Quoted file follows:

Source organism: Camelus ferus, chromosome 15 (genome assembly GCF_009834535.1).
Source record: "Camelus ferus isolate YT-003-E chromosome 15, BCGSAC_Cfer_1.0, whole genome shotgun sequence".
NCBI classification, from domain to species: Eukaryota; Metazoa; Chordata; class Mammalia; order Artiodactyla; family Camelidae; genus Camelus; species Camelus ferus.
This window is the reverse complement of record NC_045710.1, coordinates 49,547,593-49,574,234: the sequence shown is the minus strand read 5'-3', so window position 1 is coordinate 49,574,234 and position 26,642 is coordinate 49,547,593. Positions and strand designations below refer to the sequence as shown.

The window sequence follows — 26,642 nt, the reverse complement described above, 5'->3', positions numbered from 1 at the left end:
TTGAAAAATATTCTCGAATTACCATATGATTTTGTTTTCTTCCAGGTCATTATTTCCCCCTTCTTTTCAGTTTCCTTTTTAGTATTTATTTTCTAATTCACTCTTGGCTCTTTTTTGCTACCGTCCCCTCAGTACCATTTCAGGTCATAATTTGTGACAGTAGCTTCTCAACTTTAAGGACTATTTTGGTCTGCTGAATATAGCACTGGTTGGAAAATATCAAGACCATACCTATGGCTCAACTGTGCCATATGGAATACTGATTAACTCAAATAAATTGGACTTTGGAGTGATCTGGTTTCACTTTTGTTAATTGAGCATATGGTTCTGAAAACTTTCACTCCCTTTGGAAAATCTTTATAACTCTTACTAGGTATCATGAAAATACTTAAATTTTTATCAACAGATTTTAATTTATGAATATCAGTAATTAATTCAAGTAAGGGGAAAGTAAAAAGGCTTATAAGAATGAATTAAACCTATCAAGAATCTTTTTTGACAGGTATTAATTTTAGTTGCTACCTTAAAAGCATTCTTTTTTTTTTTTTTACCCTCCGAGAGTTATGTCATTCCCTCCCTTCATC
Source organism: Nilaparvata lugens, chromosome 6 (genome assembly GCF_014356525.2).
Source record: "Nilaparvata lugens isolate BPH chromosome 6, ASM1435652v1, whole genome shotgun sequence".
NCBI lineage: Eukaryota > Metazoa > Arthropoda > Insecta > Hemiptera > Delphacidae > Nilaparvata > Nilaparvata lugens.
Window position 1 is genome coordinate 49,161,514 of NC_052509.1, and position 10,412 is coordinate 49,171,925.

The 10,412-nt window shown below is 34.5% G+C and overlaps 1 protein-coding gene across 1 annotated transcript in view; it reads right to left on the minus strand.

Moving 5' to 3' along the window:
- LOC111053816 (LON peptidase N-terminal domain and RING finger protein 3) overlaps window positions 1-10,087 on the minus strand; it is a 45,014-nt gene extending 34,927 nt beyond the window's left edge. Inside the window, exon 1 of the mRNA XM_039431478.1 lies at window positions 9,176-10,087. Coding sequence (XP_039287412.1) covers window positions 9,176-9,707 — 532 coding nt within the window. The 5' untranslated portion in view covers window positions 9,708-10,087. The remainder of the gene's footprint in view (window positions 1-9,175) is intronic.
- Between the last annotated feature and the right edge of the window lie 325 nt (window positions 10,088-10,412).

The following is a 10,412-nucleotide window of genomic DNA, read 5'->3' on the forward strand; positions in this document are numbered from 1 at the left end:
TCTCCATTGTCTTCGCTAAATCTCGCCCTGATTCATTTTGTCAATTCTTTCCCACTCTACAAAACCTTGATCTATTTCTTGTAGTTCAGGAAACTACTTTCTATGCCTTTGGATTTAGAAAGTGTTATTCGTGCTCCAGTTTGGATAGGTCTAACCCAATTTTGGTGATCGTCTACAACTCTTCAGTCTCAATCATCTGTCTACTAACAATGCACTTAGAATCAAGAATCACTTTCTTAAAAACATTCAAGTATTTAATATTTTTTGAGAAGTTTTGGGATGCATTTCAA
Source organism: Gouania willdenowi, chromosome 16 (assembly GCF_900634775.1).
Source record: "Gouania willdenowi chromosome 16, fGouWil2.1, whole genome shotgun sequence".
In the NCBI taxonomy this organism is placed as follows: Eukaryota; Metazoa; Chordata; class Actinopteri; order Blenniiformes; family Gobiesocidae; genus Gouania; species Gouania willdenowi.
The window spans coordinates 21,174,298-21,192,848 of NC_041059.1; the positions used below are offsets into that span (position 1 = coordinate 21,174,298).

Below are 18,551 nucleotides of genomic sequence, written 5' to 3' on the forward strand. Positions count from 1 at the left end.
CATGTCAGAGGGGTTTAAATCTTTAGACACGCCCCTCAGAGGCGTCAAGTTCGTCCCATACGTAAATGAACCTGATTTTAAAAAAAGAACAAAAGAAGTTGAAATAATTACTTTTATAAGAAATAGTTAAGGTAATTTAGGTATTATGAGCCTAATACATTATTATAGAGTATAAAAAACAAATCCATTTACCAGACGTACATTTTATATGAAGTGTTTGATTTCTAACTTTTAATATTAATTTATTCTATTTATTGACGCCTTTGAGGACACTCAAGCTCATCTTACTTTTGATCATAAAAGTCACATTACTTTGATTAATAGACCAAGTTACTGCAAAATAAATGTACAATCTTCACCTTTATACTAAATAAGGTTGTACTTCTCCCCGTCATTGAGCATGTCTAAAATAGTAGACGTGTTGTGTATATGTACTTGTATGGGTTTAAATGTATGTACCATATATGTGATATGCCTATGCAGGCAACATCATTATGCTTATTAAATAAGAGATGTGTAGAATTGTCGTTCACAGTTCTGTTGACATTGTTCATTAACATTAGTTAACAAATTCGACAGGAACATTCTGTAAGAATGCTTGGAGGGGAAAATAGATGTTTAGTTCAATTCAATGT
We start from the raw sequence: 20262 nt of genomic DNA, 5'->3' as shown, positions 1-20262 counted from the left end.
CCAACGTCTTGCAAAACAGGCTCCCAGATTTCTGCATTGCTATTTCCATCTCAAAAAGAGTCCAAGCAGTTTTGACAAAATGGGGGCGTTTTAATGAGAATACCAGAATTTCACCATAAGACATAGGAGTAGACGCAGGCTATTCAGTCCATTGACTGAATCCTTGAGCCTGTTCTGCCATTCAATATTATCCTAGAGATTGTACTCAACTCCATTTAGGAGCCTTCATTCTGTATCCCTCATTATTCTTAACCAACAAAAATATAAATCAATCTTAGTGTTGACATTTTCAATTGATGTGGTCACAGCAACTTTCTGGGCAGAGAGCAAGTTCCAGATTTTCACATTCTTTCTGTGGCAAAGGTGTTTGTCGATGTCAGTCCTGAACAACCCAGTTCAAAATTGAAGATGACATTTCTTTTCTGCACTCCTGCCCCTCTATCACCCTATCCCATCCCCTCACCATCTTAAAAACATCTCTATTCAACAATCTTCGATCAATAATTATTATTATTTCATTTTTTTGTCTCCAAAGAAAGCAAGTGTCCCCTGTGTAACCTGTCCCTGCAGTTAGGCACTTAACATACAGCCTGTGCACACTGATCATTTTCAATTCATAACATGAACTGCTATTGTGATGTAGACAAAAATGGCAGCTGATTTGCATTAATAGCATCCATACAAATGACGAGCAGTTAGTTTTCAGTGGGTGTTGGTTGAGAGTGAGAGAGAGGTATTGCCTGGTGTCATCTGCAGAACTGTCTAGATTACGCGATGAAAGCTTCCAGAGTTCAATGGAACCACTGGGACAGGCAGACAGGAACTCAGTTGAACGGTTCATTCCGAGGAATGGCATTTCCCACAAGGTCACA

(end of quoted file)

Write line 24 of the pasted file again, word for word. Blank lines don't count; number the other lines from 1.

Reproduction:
CCAACGTCTTGCAAAACAGGCTCCCAGATTTCTGCATTGCTATTTCCATCTCAAAAAGAGTCCAAGCAGTTTTGACAAAATGGGGGCGTTTTAATGAGAATACCAGAATTTCACCATAAGACATAGGAGTAGACGCAGGCTATTCAGTCCATTGACTGAATCCTTGAGCCTGTTCTGCCATTCAATATTATCCTAGAGATTGTACTCAACTCCATTTAGGAGCCTTCATTCTGTATCCCTCATTATTCTTAACCAACAAAAATATAAATCAATCTTAGTGTTGACATTTTCAATTGATGTGGTCACAGCAACTTTCTGGGCAGAGAGCAAGTTCCAGATTTTCACATTCTTTCTGTGGCAAAGGTGTTTGTCGATGTCAGTCCTGAACAACCCAGTTCAAAATTGAAGATGACATTTCTTTTCTGCACTCCTGCCCCTCTATCACCCTATCCCATCCCCTCACCATCTTAAAAACATCTCTATTCAACAATCTTCGATCAATAATTATTATTATTTCATTTTTTTGTCTCCAAAGAAAGCAAGTGTCCCCTGTGTAACCTGTCCCTGCAGTTAGGCACTTAACATACAGCCTGTGCACACTGATCATTTTCAATTCATAACATGAACTGCTATTGTGATGTAGACAAAAATGGCAGCTGATTTGCATTAATAGCATCCATACAAATGACGAGCAGTTAGTTTTCAGTGGGTGTTGGTTGAGAGTGAGAGAGAGGTATTGCCTGGTGTCATCTGCAGAACTGTCTAGATTACGCGATGAAAGCTTCCAGAGTTCAATGGAACCACTGGGACAGGCAGACAGGAACTCAGTTGAACGGTTCATTCCGAGGAATGGCATTTCCCACAAGGTCACA